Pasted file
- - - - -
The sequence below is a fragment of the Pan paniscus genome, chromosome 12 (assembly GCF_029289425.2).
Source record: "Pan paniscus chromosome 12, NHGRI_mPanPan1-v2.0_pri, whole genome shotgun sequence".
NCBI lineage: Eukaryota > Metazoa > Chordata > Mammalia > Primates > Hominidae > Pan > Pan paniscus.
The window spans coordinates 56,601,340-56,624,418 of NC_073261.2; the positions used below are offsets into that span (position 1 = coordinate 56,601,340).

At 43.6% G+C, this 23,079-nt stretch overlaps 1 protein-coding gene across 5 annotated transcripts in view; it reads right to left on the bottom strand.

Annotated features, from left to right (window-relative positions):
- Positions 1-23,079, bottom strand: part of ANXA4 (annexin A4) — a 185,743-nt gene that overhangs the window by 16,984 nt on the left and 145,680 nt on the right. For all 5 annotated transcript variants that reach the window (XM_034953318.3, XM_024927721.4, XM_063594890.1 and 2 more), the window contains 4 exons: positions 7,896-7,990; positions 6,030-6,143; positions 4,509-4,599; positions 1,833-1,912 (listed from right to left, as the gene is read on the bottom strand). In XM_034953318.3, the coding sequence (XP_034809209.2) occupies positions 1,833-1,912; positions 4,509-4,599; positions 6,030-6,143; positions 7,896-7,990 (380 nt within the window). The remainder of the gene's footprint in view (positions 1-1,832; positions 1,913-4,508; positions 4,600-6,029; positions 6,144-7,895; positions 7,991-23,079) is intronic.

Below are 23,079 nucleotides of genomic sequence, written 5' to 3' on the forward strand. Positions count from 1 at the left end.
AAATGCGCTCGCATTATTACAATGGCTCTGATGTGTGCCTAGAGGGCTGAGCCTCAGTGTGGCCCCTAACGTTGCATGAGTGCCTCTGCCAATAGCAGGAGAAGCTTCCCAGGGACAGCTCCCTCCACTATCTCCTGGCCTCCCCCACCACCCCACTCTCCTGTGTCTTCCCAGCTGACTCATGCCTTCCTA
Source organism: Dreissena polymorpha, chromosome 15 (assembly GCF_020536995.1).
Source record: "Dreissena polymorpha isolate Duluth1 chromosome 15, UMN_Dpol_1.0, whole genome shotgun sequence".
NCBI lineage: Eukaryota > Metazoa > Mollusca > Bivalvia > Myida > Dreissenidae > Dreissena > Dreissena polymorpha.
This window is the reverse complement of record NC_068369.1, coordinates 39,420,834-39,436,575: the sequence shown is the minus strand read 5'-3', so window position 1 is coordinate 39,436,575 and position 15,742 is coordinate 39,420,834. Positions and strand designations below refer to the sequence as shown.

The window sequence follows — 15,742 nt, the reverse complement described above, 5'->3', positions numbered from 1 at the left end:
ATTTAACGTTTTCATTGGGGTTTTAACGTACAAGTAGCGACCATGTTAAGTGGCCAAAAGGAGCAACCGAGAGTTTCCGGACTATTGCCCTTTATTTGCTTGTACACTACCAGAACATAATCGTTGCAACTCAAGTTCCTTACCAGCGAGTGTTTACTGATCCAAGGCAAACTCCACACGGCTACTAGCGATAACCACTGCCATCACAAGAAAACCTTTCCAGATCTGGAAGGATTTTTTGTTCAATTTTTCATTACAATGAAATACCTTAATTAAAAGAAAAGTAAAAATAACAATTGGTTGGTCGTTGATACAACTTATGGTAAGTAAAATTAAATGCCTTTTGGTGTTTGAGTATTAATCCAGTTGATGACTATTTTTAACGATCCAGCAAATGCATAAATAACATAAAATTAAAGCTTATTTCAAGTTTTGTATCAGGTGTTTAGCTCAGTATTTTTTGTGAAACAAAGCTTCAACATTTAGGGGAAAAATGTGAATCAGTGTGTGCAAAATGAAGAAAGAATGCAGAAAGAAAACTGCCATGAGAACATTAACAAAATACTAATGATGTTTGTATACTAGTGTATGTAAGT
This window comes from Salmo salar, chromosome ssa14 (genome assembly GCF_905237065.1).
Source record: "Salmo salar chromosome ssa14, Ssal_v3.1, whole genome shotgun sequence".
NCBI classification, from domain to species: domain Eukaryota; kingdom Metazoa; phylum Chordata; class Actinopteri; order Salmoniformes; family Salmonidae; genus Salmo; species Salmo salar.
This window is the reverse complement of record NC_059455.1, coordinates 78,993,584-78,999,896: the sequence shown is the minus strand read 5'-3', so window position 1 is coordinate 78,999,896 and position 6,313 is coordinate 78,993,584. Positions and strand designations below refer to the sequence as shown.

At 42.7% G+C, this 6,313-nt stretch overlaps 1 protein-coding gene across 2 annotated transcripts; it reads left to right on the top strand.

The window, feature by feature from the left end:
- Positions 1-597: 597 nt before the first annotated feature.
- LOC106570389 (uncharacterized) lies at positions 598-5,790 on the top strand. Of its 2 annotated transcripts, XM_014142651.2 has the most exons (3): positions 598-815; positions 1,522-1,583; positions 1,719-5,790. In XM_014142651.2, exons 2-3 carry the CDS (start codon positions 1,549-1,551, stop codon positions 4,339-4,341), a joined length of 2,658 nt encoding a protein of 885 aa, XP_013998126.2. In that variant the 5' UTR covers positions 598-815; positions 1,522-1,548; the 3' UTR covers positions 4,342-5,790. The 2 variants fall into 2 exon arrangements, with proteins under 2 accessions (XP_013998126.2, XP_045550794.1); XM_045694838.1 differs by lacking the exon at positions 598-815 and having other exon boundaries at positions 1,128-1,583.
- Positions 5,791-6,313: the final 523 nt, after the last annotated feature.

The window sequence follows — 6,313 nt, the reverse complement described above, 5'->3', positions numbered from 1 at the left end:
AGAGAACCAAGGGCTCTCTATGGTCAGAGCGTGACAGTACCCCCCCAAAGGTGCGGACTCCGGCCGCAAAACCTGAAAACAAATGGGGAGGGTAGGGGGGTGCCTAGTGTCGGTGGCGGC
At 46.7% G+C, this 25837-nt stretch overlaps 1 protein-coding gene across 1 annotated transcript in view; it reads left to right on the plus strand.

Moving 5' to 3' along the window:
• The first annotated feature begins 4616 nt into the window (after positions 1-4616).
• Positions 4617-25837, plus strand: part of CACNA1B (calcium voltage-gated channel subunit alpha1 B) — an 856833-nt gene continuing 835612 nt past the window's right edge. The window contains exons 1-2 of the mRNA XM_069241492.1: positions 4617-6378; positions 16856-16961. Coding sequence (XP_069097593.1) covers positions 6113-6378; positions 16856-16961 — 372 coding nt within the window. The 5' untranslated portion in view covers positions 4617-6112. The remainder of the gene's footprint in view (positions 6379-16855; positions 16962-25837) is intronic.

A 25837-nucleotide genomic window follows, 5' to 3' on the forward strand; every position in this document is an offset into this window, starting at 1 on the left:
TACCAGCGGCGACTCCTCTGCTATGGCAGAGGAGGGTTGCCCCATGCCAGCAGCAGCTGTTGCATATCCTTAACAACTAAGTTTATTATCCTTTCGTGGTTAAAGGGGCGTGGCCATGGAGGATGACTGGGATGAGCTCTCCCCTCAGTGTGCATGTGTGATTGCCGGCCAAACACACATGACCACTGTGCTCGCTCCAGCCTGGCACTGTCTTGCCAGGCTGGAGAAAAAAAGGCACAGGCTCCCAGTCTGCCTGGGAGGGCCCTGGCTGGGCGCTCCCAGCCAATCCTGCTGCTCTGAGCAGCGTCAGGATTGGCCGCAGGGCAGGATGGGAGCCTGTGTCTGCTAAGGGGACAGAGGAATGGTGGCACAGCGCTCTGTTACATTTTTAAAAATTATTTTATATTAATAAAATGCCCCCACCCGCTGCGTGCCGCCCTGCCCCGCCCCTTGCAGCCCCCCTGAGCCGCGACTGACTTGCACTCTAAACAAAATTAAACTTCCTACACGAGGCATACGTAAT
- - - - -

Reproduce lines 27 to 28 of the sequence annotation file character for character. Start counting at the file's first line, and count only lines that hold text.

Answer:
At 46.7% G+C, this 25837-nt stretch overlaps 1 protein-coding gene across 1 annotated transcript in view; it reads left to right on the plus strand.

Moving 5' to 3' along the window: